The 'lunch' element of our tour was provided by La Botigueta del Bon Menjar, a 'llegums cuites' vendor. Apparently, these shops came into existence when women started working outside the home, selling prepared produce such as cooked chickpea and lentil dishes. Nowadays, this tiny spot has a counter for clients to eat at as well as selling take-away home cooking: fideuà (similar to paella but cooked with noodles instead of rice), pulse-based dishes, salads and the like. We samples creamy espinacas a la catalana, spinach served Catalan-style (which I discovered meant with raisins and pine nuts). We also tried a taster of escalivada, a roasted vegetable salad served with romesco sauce. The old-school nature of this 'take away' with its delicious home cooking was preferable to a fast-food joint any day of the week. This spot is also close to Gràcia's 'secret' Gaudí  house: Casa Vicens was the architect's first private commission. It's currently closed to the public, but its doors are set to open in the next few years, which will no doubt disrupt the area's peace and quiet. For now, you can grab an exterior view of this tiled masterpiece.

Casa Vicens, a Gaudi house in the heart of Gracia


9) There's a pastry form of crema catalana


Dessert came in the form of a cremat, a semi-solid version of crema catalana, which apparently preceded its more famous French counterpart creme brulée by around 300 years, with the first written record dating back to the 14th century. The Catalan dessert is made with lemon and orange rind and cinnamon, rather than vanilla like creme brulée. After sampling so many tastes all morning, a huge helping of rich crema catalana would have finished me off, but a mini-cremat washed down with a cortado coffee ended the tour on a sweet note. The cremat is a invention of Pastisseria Ideal, a traditional pastry shop and cafe that opened in 1919 on Carrer Gran de Gràcia, the continuation of glam Passeig de Gràcia. They certainly got the recipe right: this rich morsel had a melt-in-the mouth texture and came perched atop a brioche-style bun.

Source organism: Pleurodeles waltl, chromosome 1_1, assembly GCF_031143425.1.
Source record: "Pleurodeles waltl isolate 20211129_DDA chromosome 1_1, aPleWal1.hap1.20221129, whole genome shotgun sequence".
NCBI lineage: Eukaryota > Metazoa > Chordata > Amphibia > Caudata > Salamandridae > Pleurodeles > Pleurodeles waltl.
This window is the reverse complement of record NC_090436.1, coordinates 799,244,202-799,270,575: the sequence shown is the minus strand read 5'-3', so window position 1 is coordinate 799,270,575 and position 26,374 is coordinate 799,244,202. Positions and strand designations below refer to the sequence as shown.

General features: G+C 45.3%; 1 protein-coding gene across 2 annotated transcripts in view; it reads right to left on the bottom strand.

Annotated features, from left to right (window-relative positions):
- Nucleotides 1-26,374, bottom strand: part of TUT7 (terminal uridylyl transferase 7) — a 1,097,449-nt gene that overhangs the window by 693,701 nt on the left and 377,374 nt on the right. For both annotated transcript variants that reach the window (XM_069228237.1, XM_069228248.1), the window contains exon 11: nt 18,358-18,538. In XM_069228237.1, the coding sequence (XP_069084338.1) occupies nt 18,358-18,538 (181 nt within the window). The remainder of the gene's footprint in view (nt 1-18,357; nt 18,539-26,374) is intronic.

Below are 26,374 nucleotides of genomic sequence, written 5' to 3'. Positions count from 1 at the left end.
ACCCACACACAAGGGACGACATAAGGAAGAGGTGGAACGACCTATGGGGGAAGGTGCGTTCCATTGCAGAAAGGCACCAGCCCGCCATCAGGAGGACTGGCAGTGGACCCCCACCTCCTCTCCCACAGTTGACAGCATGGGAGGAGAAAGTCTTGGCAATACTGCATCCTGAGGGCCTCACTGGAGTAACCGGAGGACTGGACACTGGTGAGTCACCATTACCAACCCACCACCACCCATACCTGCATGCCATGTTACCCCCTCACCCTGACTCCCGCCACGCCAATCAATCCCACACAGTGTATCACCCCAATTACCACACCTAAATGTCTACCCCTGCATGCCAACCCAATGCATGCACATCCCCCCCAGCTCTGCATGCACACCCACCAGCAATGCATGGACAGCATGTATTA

The perfect mini dessert: A cremat


10) It's delicious

Yes, my final lesson about Catalan cuisine is a bit of a cheat, but it's also true. During my morning with Devour Barcelona, I learnt that Catalan cooking spans a wider variety than I'd originally thought, and the quality of food we sampled was excellent. So much so that it's hard to pick my favourite stops, but if I had to, I'd probably choose Can Tosca, the market, L'Anxoveta and Pastisseria Ideal for a combination of food and atmosphere.

If you're heading to Barcelona soon, I'd highly recommend checking out Devour Barcelona for a great introduction to the city's cooking and a tour of Gràcia, a neighbourhood that swept me off my feet. As well as learning about the individual dishes you try and the people behind them, the tour is great fun and Renée is full of quirky facts about Gràcia and Barcelona, teaching us more about local festivals and traditions such as caps grossos (big heads) and correfocs (fire-runners). Wonder what on earth I'm talking about? You'll just have to take the tour and find out for yourself.

Devour Barcelona Food Tours cost €65 and run from Tuesday-Saturday at 10am. As well as the tour, you receive a guide to eating in Barcelona. Devour Spain also run tours in Madrid and Sevilla, with Málaga coming soon.

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I was a guest of Devour Barcelona but all opinions are my own.